The military will also be key to creating stability in the nation. Although different commanders than those who deposed Thaksin are now in charge, their antipathy for the former Prime Minister is well known, and the country buzzed with rumors of another coup in the days leading up the election. Nonetheless, outgoing Minister of Defense Gen. Prawit Wongsuwan told reporters Monday that the top generals accepted the election results. And with Yingluck's Pheu Thai party snaring 265 seats in the 500-seat parliament, and already engaged in talks with smaller parties to join a coalition and bolster that majority, the generals have no room to engineer any backroom deals to block Pheu Thai's path to power.

Yingluck's stunningly rapid rise to Thailand's top job may owe a great deal to her brother, but the public also responded to the 44-year-old mother of one as an individual. "For a broad swathe of the population, her sunny, youthful disposition offers a refreshing alternative for voters bored with the masculine godfather caricatures that have dominated national politics for decades,'' said a Bangkok Post editorial on Monday. Although Abhisit doesn't fit the godfather description, his role in the political battles of recent years undercut his appeal to the many Thais who expressed that they were tired of political conflicts. By contrast, newcomer Yingluck carried none of the "personal bruises and scars" of political life, said Hasan Basar of Bangkok Public Relations.

The coalition that originally supported Abhisit has also splintered since his election. The Yellow Shirts abandoned him over his unwillingness to go to war with neighboring Cambodia over a tiny patch of disputed land and a temple on the nations' border. They urged followers to register a protest vote for no candidate — allowed on the ballot — and more than 800,000 did. Some Thais whose chief complaint is corruption, and in the past favored the Democrat Party, instead voted for former massage parlor magnate Chuwit Kamolviset. After being arrested over a land dispute in 2005, Chuwit began telling the press and the public about all the bribes he had paid to police commanders over the years and successfully transformed himself into an anti-corruption campaigner. Chuwit's party won nearly one million votes.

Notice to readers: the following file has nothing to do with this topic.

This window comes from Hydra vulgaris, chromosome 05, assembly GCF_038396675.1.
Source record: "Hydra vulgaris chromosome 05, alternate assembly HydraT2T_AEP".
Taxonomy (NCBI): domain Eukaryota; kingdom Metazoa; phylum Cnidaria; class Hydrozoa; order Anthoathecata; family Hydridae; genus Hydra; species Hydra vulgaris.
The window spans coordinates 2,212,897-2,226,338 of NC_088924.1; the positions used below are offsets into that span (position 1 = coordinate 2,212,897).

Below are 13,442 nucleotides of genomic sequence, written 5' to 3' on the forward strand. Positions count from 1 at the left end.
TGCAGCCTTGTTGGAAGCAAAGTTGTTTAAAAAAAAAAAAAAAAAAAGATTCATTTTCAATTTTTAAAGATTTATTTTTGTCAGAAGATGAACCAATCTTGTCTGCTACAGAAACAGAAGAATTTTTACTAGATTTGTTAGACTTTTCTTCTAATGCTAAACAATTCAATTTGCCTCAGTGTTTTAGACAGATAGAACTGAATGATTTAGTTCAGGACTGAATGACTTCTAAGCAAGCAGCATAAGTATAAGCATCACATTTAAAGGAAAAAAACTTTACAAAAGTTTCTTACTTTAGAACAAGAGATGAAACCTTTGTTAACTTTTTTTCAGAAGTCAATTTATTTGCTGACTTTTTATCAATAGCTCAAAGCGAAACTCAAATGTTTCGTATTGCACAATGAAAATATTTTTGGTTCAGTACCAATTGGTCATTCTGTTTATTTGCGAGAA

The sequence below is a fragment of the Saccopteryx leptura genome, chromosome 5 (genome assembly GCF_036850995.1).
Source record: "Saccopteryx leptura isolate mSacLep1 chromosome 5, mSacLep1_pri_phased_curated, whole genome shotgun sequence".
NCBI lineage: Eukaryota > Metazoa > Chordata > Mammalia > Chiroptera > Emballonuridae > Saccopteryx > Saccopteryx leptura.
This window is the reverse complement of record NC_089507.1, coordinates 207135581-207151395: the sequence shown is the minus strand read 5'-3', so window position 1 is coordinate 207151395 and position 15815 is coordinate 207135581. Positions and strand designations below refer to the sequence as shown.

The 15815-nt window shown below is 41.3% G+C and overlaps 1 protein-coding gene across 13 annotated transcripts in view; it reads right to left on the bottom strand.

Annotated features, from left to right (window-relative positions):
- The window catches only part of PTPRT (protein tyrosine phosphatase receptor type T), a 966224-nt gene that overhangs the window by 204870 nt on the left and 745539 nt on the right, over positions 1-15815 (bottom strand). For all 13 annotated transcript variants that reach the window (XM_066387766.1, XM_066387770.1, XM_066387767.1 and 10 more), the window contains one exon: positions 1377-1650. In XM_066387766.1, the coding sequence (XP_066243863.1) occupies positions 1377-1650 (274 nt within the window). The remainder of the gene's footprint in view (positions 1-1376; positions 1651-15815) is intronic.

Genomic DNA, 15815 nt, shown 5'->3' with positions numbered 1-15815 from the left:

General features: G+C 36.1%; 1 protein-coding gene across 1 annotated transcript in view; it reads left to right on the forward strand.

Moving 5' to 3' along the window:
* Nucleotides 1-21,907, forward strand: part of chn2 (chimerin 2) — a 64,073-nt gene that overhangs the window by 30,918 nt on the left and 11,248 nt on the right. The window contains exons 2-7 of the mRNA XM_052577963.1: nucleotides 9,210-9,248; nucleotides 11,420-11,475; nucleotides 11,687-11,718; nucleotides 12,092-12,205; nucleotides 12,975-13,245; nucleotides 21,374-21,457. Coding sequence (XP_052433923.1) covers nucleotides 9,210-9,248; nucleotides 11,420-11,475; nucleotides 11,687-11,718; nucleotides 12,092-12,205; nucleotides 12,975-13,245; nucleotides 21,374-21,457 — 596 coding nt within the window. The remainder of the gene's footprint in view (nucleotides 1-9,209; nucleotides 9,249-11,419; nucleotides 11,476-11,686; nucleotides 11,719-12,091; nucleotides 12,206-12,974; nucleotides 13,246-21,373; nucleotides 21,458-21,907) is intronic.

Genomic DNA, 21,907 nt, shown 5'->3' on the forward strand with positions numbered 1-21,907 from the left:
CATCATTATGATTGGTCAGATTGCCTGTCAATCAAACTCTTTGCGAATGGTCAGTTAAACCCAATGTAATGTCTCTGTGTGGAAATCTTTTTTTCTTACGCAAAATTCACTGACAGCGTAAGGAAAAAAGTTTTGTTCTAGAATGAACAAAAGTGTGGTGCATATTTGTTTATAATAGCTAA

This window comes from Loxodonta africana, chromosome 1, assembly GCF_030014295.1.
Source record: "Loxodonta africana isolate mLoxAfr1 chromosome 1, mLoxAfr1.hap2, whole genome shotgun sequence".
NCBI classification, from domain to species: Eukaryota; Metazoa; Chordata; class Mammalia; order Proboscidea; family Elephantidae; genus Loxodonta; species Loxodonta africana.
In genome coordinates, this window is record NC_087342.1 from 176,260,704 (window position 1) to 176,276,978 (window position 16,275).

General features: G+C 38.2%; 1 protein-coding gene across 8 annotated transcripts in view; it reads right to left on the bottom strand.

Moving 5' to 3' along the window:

Abhisit took office just as the world economic crisis hit at the end of 2008. Despite extending relief to low-income earners and overseeing the strongest GDP growth in 15 years at 7.8% in 2010, many voters cited the poor economy as a reason for voting for Pheu Thai. Abhisit's relief and stimulus programs were being phased out with recovery, and at the same time, food and fuel prices have soared to record levels.

In her speech Sunday night, Yingluck said, "I would like to reiterate that we are ready to deliver on all of the policies that we have announced." Some of those promises, however, will be unachievable, such as her oft-stated pledge that in four years, no Thai person will be poor. Other promises include free tablet computers for one million schoolchildren, and paying farmers $500 per tonne of rice — a move that some experts have said would threaten to further exacerbate food price inflation.

Still, Yingluck's success or failure as a Prime Minister will rest less on her policies than on whether or not she can keep a still sharply divided Thailand stable and at peace with itself.